Hybrid cloud: A combination of the private and public cloud models.
The security model in a cloud environment must include the capability to define roles, responsibilities, and separation of duties for both the provider and end users. As a part of the overall cloud deployment model, the provider must develop, implement, and support a security system with proper access and privileges grants and administration in place.
The security requirements on all cloud environments follow the same basic model, with the difference that in a public cloud, the security controls have to be much wider and more stringent than in a private cloud. The security framework in both the public and private cloud models must also address data security and privacy protection between the provider and end users.
For public clouds, however, security usually requires a much stronger encryption algorithm than used in a private cloud as well as sufficient networking bandwidth to meet public needs. Furthermore, the administrator role at a provider is focused on managing the underpinning infrastructure of the private cloud itself.
To be able to define and create such a security framework, it is important to understand the roles associated with who is using the cloud. Once we understand who is using the cloud, we can translate that knowledge into requirements around access levels, roles, responsibilities, and separation of duties. Following are examples of these requirements:
The role of a provider’s cloud administrator is to manage the underpinning infrastructure of the cloud offering itself.
The subscriber administrator role is filled individually by each subscriber entity on a cloud. The subscriber administrator manages resources and privileges for his or her own organization.
The end user role applies to a specific user within a subscriber entity that requests and uses a subset of the resources.
To understand the impact and implementations of the security framework in a cloud environment, we also need to understand the models in which cloud services may be deployed. There are three main models:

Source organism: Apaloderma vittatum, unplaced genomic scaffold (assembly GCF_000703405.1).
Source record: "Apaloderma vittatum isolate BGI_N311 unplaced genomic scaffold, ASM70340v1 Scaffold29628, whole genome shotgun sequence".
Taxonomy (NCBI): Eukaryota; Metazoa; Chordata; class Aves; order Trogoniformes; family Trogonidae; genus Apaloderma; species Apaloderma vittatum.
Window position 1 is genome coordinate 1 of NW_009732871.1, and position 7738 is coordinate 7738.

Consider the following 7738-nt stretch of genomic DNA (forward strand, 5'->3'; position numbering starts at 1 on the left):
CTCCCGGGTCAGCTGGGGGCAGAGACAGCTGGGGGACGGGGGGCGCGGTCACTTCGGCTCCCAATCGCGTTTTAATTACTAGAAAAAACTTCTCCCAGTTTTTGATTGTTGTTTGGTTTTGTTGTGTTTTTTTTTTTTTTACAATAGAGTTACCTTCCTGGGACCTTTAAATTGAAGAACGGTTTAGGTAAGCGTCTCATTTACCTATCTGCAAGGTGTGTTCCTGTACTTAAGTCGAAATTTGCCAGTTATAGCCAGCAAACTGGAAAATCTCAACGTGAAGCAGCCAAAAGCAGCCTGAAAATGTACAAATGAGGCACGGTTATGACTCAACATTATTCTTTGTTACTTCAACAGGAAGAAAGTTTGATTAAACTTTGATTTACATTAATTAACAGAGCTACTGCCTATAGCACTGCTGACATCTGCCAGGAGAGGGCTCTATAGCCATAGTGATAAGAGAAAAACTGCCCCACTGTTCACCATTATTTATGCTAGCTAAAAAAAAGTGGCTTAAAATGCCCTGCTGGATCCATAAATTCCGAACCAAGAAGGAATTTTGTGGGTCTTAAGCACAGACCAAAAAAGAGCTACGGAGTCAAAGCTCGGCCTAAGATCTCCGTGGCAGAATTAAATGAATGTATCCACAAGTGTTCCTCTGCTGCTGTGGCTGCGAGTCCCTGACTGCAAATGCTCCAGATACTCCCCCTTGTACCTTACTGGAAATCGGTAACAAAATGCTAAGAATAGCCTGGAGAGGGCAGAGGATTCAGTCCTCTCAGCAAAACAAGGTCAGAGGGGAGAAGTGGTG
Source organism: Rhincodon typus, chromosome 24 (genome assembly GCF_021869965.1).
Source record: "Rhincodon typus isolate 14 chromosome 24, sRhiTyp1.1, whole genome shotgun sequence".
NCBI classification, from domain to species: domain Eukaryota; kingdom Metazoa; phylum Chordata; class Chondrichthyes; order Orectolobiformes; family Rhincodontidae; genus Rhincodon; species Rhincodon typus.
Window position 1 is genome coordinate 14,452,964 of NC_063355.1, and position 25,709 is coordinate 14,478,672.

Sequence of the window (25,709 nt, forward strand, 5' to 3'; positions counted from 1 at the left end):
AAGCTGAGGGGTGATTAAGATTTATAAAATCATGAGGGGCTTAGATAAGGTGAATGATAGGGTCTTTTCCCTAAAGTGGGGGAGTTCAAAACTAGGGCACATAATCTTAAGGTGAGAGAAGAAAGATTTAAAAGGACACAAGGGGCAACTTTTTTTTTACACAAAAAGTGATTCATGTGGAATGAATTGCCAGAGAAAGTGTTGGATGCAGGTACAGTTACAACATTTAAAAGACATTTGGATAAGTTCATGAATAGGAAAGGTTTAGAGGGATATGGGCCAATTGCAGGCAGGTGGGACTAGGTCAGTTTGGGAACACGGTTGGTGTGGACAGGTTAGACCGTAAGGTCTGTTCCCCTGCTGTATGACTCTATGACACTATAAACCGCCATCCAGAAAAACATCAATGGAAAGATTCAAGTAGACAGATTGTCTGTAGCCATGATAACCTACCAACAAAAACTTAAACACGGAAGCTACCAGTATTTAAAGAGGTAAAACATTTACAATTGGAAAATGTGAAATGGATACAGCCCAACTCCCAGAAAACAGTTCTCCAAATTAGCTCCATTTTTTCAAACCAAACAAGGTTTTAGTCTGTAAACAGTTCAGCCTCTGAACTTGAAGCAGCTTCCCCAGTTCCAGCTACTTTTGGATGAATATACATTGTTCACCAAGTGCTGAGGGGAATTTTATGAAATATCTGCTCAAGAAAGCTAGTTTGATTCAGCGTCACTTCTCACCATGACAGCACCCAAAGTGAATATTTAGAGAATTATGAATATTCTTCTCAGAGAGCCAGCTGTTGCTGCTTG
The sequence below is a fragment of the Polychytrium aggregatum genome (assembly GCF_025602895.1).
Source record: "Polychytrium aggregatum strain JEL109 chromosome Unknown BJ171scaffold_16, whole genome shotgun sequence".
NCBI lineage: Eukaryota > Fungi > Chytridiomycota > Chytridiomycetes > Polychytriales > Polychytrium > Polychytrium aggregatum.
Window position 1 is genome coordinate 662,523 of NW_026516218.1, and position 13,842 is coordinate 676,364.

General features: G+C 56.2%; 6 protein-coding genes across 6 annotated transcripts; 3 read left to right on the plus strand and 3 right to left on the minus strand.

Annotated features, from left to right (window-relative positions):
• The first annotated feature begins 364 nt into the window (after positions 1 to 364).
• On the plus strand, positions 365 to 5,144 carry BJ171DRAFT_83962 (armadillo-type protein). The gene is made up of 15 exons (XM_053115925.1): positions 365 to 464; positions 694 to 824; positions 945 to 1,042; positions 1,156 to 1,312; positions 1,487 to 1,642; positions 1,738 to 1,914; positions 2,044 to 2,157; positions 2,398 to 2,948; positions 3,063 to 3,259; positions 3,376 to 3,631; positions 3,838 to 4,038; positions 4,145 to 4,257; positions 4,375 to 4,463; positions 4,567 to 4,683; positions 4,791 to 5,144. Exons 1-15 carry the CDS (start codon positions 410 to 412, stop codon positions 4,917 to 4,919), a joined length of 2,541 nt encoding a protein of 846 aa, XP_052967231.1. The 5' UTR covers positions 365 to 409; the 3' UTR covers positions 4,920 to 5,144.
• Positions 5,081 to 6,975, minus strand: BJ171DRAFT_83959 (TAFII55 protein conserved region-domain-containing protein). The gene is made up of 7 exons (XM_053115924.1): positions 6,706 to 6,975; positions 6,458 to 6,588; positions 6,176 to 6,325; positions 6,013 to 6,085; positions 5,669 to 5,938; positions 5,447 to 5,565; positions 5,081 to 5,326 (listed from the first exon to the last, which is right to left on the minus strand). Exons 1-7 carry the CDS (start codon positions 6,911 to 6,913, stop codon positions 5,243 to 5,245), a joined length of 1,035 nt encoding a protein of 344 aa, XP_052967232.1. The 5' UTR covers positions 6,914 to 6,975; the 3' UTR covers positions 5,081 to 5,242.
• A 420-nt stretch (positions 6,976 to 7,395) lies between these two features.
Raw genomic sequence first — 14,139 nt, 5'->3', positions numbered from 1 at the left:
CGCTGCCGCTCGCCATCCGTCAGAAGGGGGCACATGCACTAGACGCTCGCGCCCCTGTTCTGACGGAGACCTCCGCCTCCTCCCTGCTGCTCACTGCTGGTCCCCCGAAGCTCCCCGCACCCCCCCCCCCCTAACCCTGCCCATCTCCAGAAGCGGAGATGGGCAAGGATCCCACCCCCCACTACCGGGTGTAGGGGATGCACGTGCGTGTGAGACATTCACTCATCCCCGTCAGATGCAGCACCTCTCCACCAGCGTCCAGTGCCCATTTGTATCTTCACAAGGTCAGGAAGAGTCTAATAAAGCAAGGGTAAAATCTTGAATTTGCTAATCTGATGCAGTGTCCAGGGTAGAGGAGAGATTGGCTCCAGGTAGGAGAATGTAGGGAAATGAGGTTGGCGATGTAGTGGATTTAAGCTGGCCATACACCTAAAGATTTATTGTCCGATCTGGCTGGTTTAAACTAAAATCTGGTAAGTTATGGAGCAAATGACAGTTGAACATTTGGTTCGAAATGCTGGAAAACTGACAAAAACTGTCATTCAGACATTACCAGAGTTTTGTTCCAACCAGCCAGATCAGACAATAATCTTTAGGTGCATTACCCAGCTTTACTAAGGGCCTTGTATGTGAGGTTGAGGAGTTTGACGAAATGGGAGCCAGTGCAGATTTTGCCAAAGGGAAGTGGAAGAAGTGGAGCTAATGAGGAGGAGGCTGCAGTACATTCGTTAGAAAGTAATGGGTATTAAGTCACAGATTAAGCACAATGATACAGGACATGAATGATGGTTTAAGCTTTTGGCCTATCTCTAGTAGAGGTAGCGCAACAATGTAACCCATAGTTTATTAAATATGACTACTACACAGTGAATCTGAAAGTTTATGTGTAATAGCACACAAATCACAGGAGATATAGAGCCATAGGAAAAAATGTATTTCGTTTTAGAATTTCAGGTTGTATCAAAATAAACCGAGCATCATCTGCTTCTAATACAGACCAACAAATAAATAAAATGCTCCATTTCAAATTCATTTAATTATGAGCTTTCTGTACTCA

Software as a service (SaaS): SaaS allows the consumer to use the provider’s applications running on cloud infrastructure. The applications are accessible from various client devices through either a thin client interface, such as a web browser (e.g., web-based email), or a program interface. The consumer does not manage or control the underlying cloud infrastructure—not the network, servers, operating systems, storage, or even individual application capabilities—with the possible exception of limited user-specific application configuration settings.
Platform as a service (PaaS): PaaS allows the consumer to deploy any software or application onto servers deployed on cloud infrastructure. These applications may be consumer-created applications or consumer-acquired applications created using programming languages, libraries, services, and tools supported by the provider. The consumer does not manage or control the underlying cloud infrastructure but has control over the deployed applications and possibly configuration settings for the application-hosting environment.
Infrastructure as a service (IaaS): The capability provided to the consumer is to provision processing, storage, networks, and other fundamental computing resources where the consumer is able to deploy and run arbitrary software, which can include operating systems and applications. The consumer does not manage or control the underlying cloud infrastructure but has control over operating systems, storage, and deployed applications and possibly has limited control of select networking components (e.g., host firewalls).